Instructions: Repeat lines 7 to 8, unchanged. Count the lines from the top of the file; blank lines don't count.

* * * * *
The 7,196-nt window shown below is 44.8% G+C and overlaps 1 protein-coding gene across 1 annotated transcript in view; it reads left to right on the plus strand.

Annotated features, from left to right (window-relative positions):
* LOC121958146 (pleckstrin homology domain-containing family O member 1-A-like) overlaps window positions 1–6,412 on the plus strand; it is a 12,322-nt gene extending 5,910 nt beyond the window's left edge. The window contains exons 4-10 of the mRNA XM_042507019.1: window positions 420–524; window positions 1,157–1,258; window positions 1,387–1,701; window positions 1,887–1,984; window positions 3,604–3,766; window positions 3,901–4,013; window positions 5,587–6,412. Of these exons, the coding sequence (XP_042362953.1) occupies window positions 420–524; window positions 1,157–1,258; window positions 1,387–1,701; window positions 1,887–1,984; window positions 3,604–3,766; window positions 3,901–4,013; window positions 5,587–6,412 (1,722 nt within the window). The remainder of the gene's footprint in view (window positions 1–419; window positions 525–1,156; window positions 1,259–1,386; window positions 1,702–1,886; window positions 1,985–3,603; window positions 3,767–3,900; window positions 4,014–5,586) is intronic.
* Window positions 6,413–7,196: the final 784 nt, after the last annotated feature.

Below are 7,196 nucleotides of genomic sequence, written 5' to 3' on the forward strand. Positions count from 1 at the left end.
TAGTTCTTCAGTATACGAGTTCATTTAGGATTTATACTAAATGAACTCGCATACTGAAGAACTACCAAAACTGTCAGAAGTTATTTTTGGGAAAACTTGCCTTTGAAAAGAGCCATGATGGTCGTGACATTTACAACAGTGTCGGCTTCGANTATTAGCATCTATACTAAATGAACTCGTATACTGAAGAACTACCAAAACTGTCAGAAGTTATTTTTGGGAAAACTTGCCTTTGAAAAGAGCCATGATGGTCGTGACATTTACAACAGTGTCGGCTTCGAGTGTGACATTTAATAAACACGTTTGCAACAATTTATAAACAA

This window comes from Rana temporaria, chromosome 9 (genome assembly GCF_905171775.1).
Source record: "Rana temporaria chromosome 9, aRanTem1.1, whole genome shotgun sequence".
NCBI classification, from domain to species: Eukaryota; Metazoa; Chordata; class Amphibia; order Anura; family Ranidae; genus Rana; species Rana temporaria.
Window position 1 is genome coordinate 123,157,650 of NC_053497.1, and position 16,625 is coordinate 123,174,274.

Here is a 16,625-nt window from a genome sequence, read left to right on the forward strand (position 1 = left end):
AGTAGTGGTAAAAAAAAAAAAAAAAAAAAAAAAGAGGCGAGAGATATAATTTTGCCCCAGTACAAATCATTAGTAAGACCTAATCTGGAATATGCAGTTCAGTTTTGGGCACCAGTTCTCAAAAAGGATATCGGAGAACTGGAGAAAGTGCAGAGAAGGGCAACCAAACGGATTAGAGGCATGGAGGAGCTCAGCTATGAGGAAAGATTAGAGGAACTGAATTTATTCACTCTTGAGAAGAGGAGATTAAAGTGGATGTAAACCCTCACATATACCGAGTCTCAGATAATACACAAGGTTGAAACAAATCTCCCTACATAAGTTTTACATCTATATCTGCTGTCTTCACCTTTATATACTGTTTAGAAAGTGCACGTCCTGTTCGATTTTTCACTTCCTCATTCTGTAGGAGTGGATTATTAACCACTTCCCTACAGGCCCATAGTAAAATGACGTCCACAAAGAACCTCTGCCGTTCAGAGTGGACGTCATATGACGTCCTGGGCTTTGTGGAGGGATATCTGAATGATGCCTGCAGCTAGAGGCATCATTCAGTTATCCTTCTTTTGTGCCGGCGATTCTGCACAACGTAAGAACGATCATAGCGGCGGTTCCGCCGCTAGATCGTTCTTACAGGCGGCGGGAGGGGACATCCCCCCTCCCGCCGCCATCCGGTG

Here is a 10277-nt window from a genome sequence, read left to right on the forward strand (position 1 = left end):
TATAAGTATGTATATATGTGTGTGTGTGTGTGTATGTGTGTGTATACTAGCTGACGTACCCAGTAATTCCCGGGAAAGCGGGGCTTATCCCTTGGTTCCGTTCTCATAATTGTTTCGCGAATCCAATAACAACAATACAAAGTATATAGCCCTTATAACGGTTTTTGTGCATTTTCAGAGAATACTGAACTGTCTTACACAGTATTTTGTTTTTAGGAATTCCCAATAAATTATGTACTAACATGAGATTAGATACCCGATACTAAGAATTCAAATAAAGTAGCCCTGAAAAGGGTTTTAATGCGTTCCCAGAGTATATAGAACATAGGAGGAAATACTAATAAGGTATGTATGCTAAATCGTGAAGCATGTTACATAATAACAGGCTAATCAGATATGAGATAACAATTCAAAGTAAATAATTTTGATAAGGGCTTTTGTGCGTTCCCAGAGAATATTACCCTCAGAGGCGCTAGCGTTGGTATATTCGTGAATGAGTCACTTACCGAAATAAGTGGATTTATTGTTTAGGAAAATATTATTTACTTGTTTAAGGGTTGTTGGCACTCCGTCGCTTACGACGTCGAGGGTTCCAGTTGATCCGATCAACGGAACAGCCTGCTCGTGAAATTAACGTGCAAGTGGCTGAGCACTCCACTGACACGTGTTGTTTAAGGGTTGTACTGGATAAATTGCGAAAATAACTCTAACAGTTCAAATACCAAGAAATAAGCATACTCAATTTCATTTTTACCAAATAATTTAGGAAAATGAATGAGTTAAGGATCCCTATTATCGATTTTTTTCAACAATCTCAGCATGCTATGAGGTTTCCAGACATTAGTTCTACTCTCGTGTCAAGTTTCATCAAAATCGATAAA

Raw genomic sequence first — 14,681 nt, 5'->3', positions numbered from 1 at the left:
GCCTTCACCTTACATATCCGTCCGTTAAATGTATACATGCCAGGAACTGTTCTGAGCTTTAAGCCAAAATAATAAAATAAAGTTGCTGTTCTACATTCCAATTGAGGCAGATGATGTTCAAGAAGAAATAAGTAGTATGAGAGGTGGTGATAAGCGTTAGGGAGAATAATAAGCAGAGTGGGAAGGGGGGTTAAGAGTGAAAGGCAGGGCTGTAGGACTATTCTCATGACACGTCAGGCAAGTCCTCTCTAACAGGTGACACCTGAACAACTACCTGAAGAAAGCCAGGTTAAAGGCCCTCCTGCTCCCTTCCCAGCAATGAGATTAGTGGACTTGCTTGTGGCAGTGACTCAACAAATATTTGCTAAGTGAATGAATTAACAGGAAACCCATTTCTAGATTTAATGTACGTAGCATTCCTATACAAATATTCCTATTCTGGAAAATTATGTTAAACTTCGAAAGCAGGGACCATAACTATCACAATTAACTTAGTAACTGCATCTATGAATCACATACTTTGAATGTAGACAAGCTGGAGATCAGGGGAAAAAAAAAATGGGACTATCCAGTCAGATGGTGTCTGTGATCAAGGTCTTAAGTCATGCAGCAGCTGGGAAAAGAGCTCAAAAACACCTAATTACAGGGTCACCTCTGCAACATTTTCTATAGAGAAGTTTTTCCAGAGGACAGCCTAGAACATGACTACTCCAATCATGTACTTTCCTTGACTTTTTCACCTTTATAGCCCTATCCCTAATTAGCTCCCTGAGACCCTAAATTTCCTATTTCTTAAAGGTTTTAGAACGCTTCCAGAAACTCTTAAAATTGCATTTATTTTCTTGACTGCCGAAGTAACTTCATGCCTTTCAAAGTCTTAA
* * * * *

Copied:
This window comes from Rana temporaria, chromosome 9 (genome assembly GCF_905171775.1).
Source record: "Rana temporaria chromosome 9, aRanTem1.1, whole genome shotgun sequence".